Three NSA whistleblowers in America not yet assassinated

Somehow, these three men have lived to tell the truth about the NSA's unconstitutional wiretapping.

Somehow, these three men have lived to tell the truth about the NSA’s unconstitutional wiretapping.

Who are Thomas Drake, William Binney, and J. Kirke Wiebe? These are men who all tried to warn the public of ubiquitous NSA surveillance, just like Edward Snowden. But what gives? They’re alive! They haven’t fled the country, so they’ve had to deal with all the tough repercussions that come with whistleblowing. But why aren’t they facing life in prison? Why weren’t they murdered by the government? Why didn’t we hear about NSA surveillance from them if they blew the whistle long ago?

Edward Snowden did not dump a huge mass of documents to WikiLeaks, like Bradley Manning, but instead the public has only seen a small fraction of damning PowerPoint presentations. Snowden did not attempt to contact NSA higher-ups or members of congress who are responsible for policy like the other NSA whistleblowers, but instead contacted the well-known demagogue Glen Greenwild, whose mere name sent famed scifi writer Cory Doctorow and former Reuters social media editor Anthony De Rosa into a hazy Twitter stupor in which they promoted seemingly anything, no matter how ridiculous.

I would never suggest that such an esteemed intellectual as Glen Greenwild would be unable to wear the hat of an objective reporter and perform a fine job of interviewing and fact-checking Edward Snowden, but it seems highly unlikely that Snowden would choose to go with a popular opinion columnist because of his journalistic chops. In fact, Snowden seems to have picked Greenwild because he would publish the documents quickly, after the Washington Post refused Snowden’s strict timeline. Was it Greenwild’s well-known flair for the dramatic which attracted Snowden? James Clapper, director of U.S. national intelligence, complained that the reporting had been rushed and full of hyperbole by people with “no clue” about the programs in question, but we know better than to trust the mendacious government on such matters.

Upon revealing his flight from American justice to Hong Kong, Snowden said, “I’m not going to hide.” Despite this flight and hopes of possible political asylum in Iceland, Snowden also stated, “I understand that I will be made to suffer for my actions, and that the return of this information to the public marks my end.” Quite sure that the American government would end his life without trial, he expressed the fear that the intelligence community “will most certainly kill you . . .” Are these fears justified, or are they exaggeration? To be sure, the other NSA leakers have not had an easy time, but they seem to still be alive and perfectly capable of continuing to speak out. But why did the public ignore them and listen to Snowden? If Snowden was comfortable with sacrificing his life for truth, why would he escape to Hong Kong?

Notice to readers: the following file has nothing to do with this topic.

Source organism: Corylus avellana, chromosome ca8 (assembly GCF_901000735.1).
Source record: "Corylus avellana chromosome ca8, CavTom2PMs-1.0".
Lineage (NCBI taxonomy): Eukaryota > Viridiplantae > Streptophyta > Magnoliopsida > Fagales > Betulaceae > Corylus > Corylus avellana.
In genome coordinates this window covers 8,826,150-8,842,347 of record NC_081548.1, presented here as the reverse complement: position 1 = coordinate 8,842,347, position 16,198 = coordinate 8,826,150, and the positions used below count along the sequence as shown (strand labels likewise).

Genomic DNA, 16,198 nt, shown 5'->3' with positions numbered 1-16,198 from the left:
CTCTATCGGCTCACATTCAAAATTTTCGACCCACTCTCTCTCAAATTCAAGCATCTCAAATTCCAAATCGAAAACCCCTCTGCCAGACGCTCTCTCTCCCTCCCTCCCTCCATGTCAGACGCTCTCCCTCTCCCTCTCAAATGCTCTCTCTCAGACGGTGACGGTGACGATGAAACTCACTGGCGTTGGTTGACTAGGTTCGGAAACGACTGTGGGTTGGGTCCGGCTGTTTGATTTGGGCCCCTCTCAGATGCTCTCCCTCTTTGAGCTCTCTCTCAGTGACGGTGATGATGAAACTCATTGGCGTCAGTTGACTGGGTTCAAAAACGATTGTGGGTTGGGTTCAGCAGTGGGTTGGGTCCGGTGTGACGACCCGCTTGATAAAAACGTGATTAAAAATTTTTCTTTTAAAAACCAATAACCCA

Surely, Snowden fled to Hong Kong because of practical concerns about uncovering the truth. He’d be killed if he wasn’t careful, but certainly he was not motivated by irrational fear. I can feel his commitment to truth, deep in my bones! Surely, Snowden was not interested in theatrics, even though he broke the story by partnering with an opinion columnist.

The other NSA whistleblowers have faced many negative repercussions because of their acts, but none appear to have been assassinated. How could this be? As Glen Greenwild said in a very popular tweet, “Instead of criticizing Snowden for trying to stay out of US prisons, we should ask why whistleblowers in the US feel compelled to flee.” But isn’t the act of questioning Snowden’s compulsion to flee the same as levying a critique of his flight? Obviously the U.S. has become so corrupt that the great American tradition of civil disobedience no longer applies. When Henry David Thoreau said, “Under a government which imprisons any unjustly, the true place for a just man is also a prison,” those were different times. Things have become so bad, in fact, that activists have to exaggerate and put on theatrics, otherwise no one will listen. Three other people have leaked the same story, but no one listened. What’s important to leakers like Snowden and journalists like Greenwild is not a commitment to truth, but a firm opposition to power at all costs, even if it means stretching the truth. If that also means the tradition of civil disobedience has to become as corrupt as the government, then that’s only the government’s fault. As Snowden himself said, “. . . the US Government, just as they did with other whistleblowers, immediately and predictably destroyed any possibility of a fair trial.” But when, in the entire tradition of civil disobedience, made up exclusively of those brave enough to face unfair trials, did anyone ever expect a fair trial?

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